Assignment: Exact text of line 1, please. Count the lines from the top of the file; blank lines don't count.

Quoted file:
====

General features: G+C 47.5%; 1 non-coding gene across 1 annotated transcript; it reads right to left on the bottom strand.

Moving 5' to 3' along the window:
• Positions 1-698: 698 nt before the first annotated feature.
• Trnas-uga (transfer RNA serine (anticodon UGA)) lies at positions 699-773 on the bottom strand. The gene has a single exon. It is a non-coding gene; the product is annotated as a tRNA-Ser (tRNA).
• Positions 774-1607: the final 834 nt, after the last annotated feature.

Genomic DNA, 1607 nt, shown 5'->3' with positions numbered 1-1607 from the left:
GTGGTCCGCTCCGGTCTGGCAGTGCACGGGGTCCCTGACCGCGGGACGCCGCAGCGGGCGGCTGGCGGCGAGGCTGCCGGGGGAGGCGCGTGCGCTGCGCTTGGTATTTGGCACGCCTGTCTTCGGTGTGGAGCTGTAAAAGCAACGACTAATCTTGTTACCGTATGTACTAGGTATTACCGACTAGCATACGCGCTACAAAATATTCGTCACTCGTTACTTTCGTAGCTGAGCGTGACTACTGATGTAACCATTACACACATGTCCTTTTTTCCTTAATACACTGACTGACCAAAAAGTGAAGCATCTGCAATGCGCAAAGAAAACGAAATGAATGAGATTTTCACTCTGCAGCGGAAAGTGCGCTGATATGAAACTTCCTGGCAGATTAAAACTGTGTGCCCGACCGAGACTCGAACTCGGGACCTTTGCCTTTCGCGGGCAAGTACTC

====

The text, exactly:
General features: G+C 47.5%; 1 non-coding gene across 1 annotated transcript; it reads right to left on the bottom strand.